III. The less he spoke the more he thought and the more warmly. Binding the distempered part did but draw the humour to it: My sorrow was stirred, my heart was hot within me, Ps. 39:3. He could bridle his tongue, but he could not keep his passion under; though he suppressed the smoke, that was as a fire in his bones, and, while he was musing upon his afflictions and upon the prosperity of the wicked, the fire burned. Note, Those that are of a fretful discontented spirit ought not to pore much, for, while they suffer their thoughts to dwell upon the causes of the calamity, the fire of their discontent is fed with fuel and burns the more furiously. Impatience is a sin that has its ill cause within ourselves, and that is musing, and its ill effects upon ourselves, and that is no less than burning. If therefore we would prevent the mischief of ungoverned passions, we must redress the grievance of ungoverned thoughts.
IV. When he did speak, at last, it was to the purpose: At the last I spoke with my tongue. Some make what he said to be the breach of his good purpose, and conclude that, in what he said, he sinned with his tongue; and so they make what follows to be a passionate wish that he might die, like Elijah (1 Kgs. 19:4) and Job, Job 6:8, 9. But I rather take it to be, not the breach of his good purpose, but the reformation of his mistake in carrying it too far; he had kept silence from good, but now he would so keep silence no longer. He had nothing to say to the wicked that were before him, for to them he knew not how to place his words, but, after long musing, the first word he said was a prayer, and a devout meditation upon a subject which it will be good for us all to think much of.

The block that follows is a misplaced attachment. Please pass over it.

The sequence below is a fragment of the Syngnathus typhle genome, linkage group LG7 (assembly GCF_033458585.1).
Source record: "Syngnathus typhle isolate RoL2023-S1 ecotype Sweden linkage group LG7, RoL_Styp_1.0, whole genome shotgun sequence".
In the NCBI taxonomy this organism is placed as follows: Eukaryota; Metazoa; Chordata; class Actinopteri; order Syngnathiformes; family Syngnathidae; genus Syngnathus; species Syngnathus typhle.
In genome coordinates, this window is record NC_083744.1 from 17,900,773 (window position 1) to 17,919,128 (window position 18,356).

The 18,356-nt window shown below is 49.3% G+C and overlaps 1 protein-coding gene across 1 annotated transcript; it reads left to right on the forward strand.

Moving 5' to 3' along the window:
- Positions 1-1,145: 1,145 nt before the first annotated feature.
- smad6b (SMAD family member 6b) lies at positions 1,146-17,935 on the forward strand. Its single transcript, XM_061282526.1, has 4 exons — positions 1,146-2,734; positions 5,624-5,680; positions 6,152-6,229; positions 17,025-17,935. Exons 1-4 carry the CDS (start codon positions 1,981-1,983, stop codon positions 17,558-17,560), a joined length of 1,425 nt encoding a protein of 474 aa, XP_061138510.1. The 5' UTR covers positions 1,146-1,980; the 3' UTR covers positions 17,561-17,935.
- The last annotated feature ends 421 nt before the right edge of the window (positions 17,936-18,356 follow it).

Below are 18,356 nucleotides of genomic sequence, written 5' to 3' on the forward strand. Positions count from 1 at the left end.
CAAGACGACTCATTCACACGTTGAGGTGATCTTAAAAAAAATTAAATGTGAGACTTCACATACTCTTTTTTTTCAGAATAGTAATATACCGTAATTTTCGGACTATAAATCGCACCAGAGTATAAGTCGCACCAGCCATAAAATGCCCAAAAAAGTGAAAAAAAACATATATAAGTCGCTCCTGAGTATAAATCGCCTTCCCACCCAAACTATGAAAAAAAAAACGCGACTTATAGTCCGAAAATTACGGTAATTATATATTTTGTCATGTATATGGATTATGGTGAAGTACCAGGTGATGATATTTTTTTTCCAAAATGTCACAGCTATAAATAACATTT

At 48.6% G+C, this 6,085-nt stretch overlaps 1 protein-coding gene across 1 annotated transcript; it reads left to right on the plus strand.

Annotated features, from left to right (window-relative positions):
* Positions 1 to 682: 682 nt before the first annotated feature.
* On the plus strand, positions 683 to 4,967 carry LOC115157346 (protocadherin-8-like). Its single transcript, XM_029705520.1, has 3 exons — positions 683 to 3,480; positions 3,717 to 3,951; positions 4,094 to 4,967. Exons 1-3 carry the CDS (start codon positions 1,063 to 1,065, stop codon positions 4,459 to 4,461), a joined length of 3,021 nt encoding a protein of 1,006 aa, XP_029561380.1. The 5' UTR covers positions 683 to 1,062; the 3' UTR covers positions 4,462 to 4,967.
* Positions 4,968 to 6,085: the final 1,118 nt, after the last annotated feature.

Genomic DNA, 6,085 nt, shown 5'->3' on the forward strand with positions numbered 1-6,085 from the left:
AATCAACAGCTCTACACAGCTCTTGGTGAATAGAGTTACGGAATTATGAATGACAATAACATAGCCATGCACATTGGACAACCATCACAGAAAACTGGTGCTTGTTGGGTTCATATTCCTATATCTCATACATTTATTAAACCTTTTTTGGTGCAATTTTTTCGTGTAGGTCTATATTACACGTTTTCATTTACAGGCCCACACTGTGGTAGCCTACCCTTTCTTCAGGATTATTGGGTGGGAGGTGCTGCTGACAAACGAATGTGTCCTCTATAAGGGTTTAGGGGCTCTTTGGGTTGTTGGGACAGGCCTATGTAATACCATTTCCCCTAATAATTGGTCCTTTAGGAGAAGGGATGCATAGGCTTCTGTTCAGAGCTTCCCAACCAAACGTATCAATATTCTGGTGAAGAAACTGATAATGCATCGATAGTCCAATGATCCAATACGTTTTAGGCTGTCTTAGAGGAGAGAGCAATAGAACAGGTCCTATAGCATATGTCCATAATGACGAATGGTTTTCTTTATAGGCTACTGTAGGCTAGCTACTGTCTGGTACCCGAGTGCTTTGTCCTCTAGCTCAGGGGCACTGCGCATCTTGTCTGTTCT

1. He prays to God to make him sensible of the shortness and uncertainty of life and the near approach of death (Ps. 39:4): Lord, make me to know my end and the measure of my days. He does not mean, “Lord, let me know how long I shall live and when I shall die.” We could not, in faith, pray such a prayer; for God has nowhere promised to let us know, but has, in wisdom, locked up that knowledge among the secret things which belong not to us, nor would it be good for us to know it. But, Lord, make me to know my end, means, “Lord, give me wisdom and grace to consider it (Deut. 32:29) and to improve what I know concerning it.” The living know that they shall die (Eccl. 9:5), but few care for thinking of death; we have therefore need to pray that God by his grace would conquer that aversion which is in our corrupt hearts to the thoughts of death. “Lord, make me to consider,” (1.) “What death is. It is my end, the end of my life, and all the employments and enjoyments of life. It is the end of all men,” Eccl. 7:2. It is a final period to our state of probation and preparation, and an awful entrance upon a state of recompence and retribution. To the wicked man it is the end of all joys; to a godly man it is the end of all griefs. “Lord, give me to know my end, to be better acquainted with death, to make it more familiar to me (Job 17:14), and to be more affected with the greatness of the change. Lord, give me to consider what a serious thing it is to die.” (2.) “How near it is. Lord, give me to consider the measure of my days, that they are measured in the counsel of God” (the end is a fixed end, so the word signifies; my days are determined, Job 14:5) “and that the measure is but short: My days will soon be numbered and finished.” When we look upon death as a thing at a distance we are tempted to adjourn the necessary preparations for it; but, when we consider how short life is, we shall see ourselves concerned to do what our hand finds to do, not only with all our might, but with all possible expedition. (3.) That it is continually working in us: “Lord, give me to consider how frail I am, how scanty the stock of life is, and how faint the spirits which are as the oil to keep that lamp burning.” We find by daily experience that the earthly house of this tabernacle is mouldering and going to decay: “Lord, make us to consider this, that we may secure mansions in the house not made with hands.”